Give your business the CRM boost - Best practices and key terms
The National Retail Federation claims that 54% of all retailers are already using CRM as part of their business practice. They expect a further 39% to follow suit by 2018. 72% of these retailers stated that they consider CRM a means for building revenue, and growing their business.
The days of ecommerce retailers being faceless sellers are long gone. You can't hide behind your website any more. CRM (Customer Relationship Management) plays an essential role for all retailers. It has been common as a B2B (Business-to-Business) practice for a long time. However, it's becoming more important for businesses who deal directly with customers, also known as B2C (Business-to-Customer).
There is so much competition among B2C companies that your only smart option is to focus on what customers want. They have a lot of choice in the retail market, largely thanks to online selling. If someone doesn't like how you do business, it's easier than ever for them to click away to your competitor. You can lose business to someone on the other side of the country, or world.
Common CRM Practices
CRM allows you to use data to better serve your customers. And happy customers are more likely to keep shopping with you. It allows even small business owners to compete on a larger scale, thanks to the more level playing field that is the online world.
Loyalty reward schemes. It's important to reward good customers. When someone signs up to your mailing list, you might make them a VIP right away. That's fine, but there should be higher levels for customers who keep coming back and following your business
Better system implementation. It's easier to make changes to your system and software, with a properly functioning CRM program. This can help you look at logistics, tracking payments, handling products, or dealing with damage control like refunds.
Controlling your data. CRM lets you have power like never before over all of your data. Only the biggest companies used to have this sort of thing, so make the most of it.
Better stock organisation and purchase tracking. You can now keep track of your stock with ease. You can also track orders right up to the point when they reach the buyer, and even after. Use your CRM system to find out if customers are happy with their purchases, and solve any issues.
Future planning. Loose threads are a great way to lose customers. CRM lets you send out automated follow ups, or email certain groups at preset times. This gives you some serious upselling and cross-selling power.
The Internet and CRM
Having the lowest prices is no longer a suitable business model. And we've already addressed how location is not particularly important any more. But, you are lucky as an online retailer, because the Internet is imperative for using CRM techniques.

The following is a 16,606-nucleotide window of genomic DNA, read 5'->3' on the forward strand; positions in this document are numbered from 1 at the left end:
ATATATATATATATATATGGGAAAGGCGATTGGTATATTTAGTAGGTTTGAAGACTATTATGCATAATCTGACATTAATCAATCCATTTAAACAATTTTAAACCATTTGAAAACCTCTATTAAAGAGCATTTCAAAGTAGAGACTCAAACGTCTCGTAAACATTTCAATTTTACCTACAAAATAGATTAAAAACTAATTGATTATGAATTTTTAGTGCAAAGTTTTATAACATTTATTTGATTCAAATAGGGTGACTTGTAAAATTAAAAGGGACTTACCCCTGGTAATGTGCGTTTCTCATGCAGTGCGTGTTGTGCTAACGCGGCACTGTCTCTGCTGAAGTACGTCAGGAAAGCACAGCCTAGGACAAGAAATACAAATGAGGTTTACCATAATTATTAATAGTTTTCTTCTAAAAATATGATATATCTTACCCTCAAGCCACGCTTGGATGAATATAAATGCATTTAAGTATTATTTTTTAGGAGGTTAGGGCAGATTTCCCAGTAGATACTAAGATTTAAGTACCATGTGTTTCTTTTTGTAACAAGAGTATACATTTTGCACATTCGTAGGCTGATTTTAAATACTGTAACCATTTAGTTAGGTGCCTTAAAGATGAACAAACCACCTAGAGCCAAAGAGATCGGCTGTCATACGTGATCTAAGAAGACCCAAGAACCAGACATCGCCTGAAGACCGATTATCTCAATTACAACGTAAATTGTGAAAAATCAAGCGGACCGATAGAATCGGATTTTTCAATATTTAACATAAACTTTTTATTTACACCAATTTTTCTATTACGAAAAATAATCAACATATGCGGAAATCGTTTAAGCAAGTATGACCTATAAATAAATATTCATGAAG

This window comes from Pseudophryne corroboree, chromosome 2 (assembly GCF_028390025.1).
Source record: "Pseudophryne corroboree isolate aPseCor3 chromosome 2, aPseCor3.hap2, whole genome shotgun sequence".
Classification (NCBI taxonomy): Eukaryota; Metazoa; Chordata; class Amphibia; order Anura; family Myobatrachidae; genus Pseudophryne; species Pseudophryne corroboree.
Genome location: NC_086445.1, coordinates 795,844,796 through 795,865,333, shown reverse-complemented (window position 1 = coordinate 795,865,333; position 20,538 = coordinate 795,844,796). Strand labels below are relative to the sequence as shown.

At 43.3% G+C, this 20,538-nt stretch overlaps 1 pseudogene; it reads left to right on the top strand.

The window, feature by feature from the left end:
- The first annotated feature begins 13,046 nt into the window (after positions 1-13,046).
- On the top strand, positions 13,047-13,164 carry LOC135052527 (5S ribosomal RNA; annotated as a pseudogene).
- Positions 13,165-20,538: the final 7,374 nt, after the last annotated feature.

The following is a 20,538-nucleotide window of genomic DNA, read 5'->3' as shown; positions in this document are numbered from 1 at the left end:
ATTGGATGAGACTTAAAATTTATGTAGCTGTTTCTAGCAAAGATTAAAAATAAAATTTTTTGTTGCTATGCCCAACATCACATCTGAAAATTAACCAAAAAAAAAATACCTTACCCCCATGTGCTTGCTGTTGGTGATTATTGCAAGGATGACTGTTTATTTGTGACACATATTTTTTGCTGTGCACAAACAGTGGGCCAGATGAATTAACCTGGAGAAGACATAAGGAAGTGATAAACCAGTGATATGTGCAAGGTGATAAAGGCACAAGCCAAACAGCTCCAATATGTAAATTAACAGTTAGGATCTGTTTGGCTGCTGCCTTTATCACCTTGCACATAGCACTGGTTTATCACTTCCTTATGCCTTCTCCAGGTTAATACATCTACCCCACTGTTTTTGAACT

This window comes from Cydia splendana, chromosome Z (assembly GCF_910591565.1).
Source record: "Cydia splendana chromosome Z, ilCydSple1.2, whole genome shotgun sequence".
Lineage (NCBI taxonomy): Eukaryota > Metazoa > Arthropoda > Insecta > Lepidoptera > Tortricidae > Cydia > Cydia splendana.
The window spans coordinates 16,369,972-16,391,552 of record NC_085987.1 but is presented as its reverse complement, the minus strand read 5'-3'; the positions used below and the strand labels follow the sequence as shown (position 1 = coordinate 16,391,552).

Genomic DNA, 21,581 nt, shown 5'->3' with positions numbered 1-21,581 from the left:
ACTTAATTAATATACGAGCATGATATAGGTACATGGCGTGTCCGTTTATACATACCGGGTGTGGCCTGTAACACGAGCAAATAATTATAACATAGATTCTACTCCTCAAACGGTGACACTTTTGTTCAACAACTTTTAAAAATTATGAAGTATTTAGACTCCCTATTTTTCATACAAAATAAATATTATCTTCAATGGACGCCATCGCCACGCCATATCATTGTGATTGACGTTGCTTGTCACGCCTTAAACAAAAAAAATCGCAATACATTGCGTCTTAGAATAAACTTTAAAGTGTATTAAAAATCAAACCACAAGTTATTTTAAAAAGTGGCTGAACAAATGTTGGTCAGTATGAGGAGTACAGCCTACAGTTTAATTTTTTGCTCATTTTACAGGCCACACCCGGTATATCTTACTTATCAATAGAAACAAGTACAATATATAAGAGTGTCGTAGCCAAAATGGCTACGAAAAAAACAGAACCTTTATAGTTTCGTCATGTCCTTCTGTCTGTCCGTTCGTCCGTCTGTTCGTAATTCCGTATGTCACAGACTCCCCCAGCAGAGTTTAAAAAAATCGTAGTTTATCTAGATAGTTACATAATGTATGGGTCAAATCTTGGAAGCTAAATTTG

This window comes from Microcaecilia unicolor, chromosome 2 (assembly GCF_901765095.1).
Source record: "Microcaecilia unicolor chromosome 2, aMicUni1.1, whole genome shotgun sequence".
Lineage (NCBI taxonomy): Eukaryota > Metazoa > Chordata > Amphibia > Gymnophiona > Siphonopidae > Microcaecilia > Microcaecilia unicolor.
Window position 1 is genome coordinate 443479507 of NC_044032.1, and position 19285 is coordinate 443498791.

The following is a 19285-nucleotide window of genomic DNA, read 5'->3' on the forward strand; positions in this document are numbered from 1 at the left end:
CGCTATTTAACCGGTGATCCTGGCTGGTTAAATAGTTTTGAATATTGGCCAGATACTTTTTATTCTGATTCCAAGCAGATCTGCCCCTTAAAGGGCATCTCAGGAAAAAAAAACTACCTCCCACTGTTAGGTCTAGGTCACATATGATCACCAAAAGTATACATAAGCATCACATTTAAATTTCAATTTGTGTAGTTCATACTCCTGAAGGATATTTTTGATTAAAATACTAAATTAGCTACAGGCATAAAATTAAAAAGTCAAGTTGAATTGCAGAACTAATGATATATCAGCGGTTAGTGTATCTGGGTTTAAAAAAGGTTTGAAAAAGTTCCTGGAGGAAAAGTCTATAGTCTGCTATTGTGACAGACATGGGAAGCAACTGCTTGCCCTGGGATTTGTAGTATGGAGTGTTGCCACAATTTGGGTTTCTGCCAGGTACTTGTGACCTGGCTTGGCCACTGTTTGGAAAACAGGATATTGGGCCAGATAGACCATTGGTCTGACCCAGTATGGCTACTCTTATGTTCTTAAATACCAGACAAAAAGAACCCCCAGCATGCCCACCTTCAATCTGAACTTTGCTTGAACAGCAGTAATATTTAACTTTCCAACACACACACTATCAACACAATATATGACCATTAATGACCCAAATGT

Many CRM strategies require information from customers. In order to make an online purchase, they're already entering information into your system. This is a prime time to ask for more details. By offering a special discount or offer, you can improve the odds they will cooperate.
Email newsletters are a great way to touch base with your previous customers. If you provide them information about upcoming sails, or give them discount codes, they're more likely to see your emails as beneficial. It helps to make them feel like part of a unique club.
Where to Begin
A properly installed CRM system is a must as well. There are some great choices available, which even the smaller ecommerce shops can find budget for.
As with all new strategies, you'll need to figure out your goals to begin with. This is easier said than done. The first step for online marketing is to grow an email list. No, you can't add people without their permission. But you can offer incentives for people to sign up to your email list. Once you have a lot of customers on your mailing list, you'll be able to reach out to them when you have something they might want. Are you overstocked on a certain item? Tell people that it's on sale and must go, using your list.
Linking certain purchases to other behaviour from a customer is also important. Do people tend to use credit cards to buy gift cards? Are the recipients of gift cards using them at a certain time after Christmas? Whatever patterns you see, it helps to log them for future use. Even if they don't seem important, just keep a record. When you go to send out an email, you'll be glad you did.
BONUS CONTENT: Download a free whitepaper on building relationships in the B2B world using trust.